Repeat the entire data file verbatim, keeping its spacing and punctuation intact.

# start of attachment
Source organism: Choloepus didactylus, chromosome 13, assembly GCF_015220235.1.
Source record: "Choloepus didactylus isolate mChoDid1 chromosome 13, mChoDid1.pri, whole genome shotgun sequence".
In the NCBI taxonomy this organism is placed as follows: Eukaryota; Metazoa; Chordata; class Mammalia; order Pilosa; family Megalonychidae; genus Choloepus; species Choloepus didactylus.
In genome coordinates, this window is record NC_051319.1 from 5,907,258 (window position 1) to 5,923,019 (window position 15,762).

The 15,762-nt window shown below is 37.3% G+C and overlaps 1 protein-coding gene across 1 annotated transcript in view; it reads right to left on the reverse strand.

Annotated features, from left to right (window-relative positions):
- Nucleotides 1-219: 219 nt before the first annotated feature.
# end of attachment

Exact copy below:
Source organism: Choloepus didactylus, chromosome 13, assembly GCF_015220235.1.
Source record: "Choloepus didactylus isolate mChoDid1 chromosome 13, mChoDid1.pri, whole genome shotgun sequence".
In the NCBI taxonomy this organism is placed as follows: Eukaryota; Metazoa; Chordata; class Mammalia; order Pilosa; family Megalonychidae; genus Choloepus; species Choloepus didactylus.
In genome coordinates, this window is record NC_051319.1 from 5,907,258 (window position 1) to 5,923,019 (window position 15,762).

The 15,762-nt window shown below is 37.3% G+C and overlaps 1 protein-coding gene across 1 annotated transcript in view; it reads right to left on the reverse strand.

Annotated features, from left to right (window-relative positions):
- Nucleotides 1-219: 219 nt before the first annotated feature.